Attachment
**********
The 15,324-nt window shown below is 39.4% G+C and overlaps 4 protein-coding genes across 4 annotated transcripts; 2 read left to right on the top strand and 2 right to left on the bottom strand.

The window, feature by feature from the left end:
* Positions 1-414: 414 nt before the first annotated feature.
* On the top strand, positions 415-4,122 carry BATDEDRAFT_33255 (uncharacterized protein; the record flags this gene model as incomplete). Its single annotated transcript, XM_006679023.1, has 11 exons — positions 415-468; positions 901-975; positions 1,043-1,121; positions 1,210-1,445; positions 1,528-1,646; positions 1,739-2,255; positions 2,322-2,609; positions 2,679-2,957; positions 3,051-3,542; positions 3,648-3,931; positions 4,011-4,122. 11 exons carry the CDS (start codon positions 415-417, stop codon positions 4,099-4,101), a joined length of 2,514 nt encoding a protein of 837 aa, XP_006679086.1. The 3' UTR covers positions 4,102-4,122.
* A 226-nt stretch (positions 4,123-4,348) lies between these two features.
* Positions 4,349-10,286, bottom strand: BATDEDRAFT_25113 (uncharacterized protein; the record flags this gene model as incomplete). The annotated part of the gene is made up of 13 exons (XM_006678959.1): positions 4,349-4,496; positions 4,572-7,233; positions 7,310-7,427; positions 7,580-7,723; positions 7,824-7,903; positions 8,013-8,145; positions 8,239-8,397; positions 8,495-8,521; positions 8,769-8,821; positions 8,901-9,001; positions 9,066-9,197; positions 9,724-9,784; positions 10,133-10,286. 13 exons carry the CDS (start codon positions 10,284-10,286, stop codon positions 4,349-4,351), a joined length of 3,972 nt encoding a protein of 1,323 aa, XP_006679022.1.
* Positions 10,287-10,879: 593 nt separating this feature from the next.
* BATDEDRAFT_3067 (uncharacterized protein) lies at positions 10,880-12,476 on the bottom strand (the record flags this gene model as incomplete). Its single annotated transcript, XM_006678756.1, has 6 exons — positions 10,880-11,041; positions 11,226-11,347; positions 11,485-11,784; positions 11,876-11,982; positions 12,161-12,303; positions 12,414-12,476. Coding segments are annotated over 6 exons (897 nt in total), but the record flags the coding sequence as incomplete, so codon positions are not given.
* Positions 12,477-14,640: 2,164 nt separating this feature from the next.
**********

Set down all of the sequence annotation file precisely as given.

The 15,324-nt window shown below is 39.4% G+C and overlaps 4 protein-coding genes across 4 annotated transcripts; 2 read left to right on the top strand and 2 right to left on the bottom strand.

The window, feature by feature from the left end:
* Positions 1-414: 414 nt before the first annotated feature.
* On the top strand, positions 415-4,122 carry BATDEDRAFT_33255 (uncharacterized protein; the record flags this gene model as incomplete). Its single annotated transcript, XM_006679023.1, has 11 exons — positions 415-468; positions 901-975; positions 1,043-1,121; positions 1,210-1,445; positions 1,528-1,646; positions 1,739-2,255; positions 2,322-2,609; positions 2,679-2,957; positions 3,051-3,542; positions 3,648-3,931; positions 4,011-4,122. 11 exons carry the CDS (start codon positions 415-417, stop codon positions 4,099-4,101), a joined length of 2,514 nt encoding a protein of 837 aa, XP_006679086.1. The 3' UTR covers positions 4,102-4,122.
* A 226-nt stretch (positions 4,123-4,348) lies between these two features.
* Positions 4,349-10,286, bottom strand: BATDEDRAFT_25113 (uncharacterized protein; the record flags this gene model as incomplete). The annotated part of the gene is made up of 13 exons (XM_006678959.1): positions 4,349-4,496; positions 4,572-7,233; positions 7,310-7,427; positions 7,580-7,723; positions 7,824-7,903; positions 8,013-8,145; positions 8,239-8,397; positions 8,495-8,521; positions 8,769-8,821; positions 8,901-9,001; positions 9,066-9,197; positions 9,724-9,784; positions 10,133-10,286. 13 exons carry the CDS (start codon positions 10,284-10,286, stop codon positions 4,349-4,351), a joined length of 3,972 nt encoding a protein of 1,323 aa, XP_006679022.1.
* Positions 10,287-10,879: 593 nt separating this feature from the next.
* BATDEDRAFT_3067 (uncharacterized protein) lies at positions 10,880-12,476 on the bottom strand (the record flags this gene model as incomplete). Its single annotated transcript, XM_006678756.1, has 6 exons — positions 10,880-11,041; positions 11,226-11,347; positions 11,485-11,784; positions 11,876-11,982; positions 12,161-12,303; positions 12,414-12,476. Coding segments are annotated over 6 exons (897 nt in total), but the record flags the coding sequence as incomplete, so codon positions are not given.
* Positions 12,477-14,640: 2,164 nt separating this feature from the next.